Siv Sleeps Astray, but will wake up for the Berlinale
by Jorn Rossing Jensen
- Catti Edfeldt and Lena Hanno Clyne’s new film will have its world premiere at Berlin, while Rasmus A Sivertsen’s The Big Cheese Race has taken 370,000 local admissions
Swedish directors Catti Edfeldt and Lena Hanno Clyne’s Siv Sleeps Astray [+see also:
film profile] and Norwegian director Rasmus A Sivertsen’s Solan and Ludvig: The Big Cheese Race [+see also:
interview: Rasmus A Sivertsen
film profile] will both be competing for the Crystal Bear in the Generation Kplus programme of the Berlin International Film Festival, which runs from 11-21 February.
Scripted by Clyne, and adapted from Swedish author Pija Lindenbaum’s 2009 children’s book, Siv Sleeps Astray follows seven-year-old Siv (Astrid Løvgren), who will for the first time sleep over at her friend Cerisia’s (Lilly Brown) house, which is very different from her own. She finds it very odd, but with the help of two talkative badger buddies that pop up in the middle of the night, she learns to accept it.
Shot at Studio Kronan in Luleå, Sweden, the film was produced by Peter Lindblad, Sara Sjöö and Clyne for Sweden’s Snowcloud Films, along with Gilda Film, Saperi Film and the Netherlands’ Viking Film. Svensk Filmindustri will handle the Swedish and Twinfilm the Dutch distribution.
The Big Cheese Race is Sivertsen’s second fully animated feature inspired by Norwegian author-artist Kjell Aukrust’s Flåklypa universe, after 2013’s Solan and Ludvig: Christmas in Pinchcliffe [+see also:
interview: Rasmus A. Sivertsen
film profile], which won an Amanda – Norway’s national film prize – for Best Norwegian Film for Children and Youth Audiences.
Scripted by Karsten Fullu, the Cornelia Boysen and Synnøve Hørsdal production for Maipo Film follows a race across Flåklypa's highest peak, which will decide whether Solan and Ludvig can keep their home after it seemed lost in a drunken bet.
The new family feature with the Aukrust characters (who also “performed” in one of Norway’s most popular films of all time, Ivo Caprino’s The Pinchcliffe Grand Prix, from 1975) was domestically released in late 2015 by Nordisk Film Distribusjon, subsequently racking up 370,000 admissions. Germany’s Sola Media handles the movie’s international distribution.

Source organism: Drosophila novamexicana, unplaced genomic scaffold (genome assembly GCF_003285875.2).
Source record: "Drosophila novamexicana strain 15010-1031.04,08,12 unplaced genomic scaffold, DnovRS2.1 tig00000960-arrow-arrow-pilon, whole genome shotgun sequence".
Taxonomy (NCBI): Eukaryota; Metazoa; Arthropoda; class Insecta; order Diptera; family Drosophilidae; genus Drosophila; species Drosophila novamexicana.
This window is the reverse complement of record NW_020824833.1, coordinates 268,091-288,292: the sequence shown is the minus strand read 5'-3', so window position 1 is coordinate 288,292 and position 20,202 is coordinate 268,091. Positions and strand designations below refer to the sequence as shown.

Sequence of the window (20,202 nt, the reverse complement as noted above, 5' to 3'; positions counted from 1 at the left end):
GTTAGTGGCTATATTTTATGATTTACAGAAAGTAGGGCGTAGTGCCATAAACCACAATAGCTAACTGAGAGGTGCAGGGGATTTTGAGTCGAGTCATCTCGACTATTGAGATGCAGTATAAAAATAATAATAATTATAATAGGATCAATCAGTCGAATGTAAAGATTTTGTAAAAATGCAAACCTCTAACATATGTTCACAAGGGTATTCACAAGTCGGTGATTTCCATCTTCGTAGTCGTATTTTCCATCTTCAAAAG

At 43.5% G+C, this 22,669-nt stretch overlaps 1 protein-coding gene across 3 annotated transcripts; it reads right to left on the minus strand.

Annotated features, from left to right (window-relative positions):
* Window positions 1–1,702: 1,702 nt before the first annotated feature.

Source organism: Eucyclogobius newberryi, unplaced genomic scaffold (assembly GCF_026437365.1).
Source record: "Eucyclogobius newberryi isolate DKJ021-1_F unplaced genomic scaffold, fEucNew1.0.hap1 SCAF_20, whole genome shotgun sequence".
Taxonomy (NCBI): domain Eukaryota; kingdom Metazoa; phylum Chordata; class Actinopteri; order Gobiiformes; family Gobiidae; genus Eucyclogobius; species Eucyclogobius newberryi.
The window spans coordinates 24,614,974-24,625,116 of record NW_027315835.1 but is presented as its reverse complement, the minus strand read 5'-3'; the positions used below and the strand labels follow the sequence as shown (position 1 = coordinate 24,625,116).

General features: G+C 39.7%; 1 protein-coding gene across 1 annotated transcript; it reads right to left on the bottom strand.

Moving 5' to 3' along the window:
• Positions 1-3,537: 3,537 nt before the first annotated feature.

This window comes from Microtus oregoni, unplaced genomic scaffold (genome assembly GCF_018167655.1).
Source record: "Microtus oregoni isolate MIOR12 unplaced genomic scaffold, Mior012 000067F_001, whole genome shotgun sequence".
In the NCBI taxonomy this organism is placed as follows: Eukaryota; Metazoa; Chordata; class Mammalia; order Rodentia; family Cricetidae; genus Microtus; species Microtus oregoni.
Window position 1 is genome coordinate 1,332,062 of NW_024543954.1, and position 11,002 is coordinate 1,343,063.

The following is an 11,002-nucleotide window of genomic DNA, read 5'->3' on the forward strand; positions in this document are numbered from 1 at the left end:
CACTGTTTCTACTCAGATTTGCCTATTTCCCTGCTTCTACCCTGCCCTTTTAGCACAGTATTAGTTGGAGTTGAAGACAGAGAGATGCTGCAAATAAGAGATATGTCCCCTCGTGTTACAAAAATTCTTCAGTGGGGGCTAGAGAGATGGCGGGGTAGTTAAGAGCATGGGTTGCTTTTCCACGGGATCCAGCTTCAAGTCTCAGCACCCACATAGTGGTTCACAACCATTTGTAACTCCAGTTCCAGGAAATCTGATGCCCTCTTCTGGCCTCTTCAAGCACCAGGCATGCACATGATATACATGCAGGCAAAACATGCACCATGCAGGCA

Also screening in Generation Kplus is Ted Sieger's Molly Monster [+see also:
film profile], a feature-length spin-off of Chilean-Swiss director Ted Sieger's shorter films about an only child, who goes on a long journey over the Wild Mountains to Egg Island, where she is united with her new family. With a screenplay written by John Chambers, it is co-directed by Sieger's long-time Swedish collaborator, Michael Ekblad, and German director Matthias Bruhn. The German-Swedish co-production was staged by Hannover's Alexandra Schatz Film and Malmö's Slugger Film.
The last Nordic entry in Generation Kplus is Swedish director Peter Modestij's 6A [+see also:
film profile], a 60-minute version of his half-hour short, about the teacher of class 6A and a number of parents who have called for a meeting to discuss a particular problem. The only children who turn up are three girls, who seem to be the whole reason for the problem: they are accused of bullying the rest of the class. Modestij's second film, after his 2013 short Couple Fucking, will be launched at the Göteborg International Film Festival (29 January-8 February); it was produced by Siri Hjorton-Wagner, for [sic] film.
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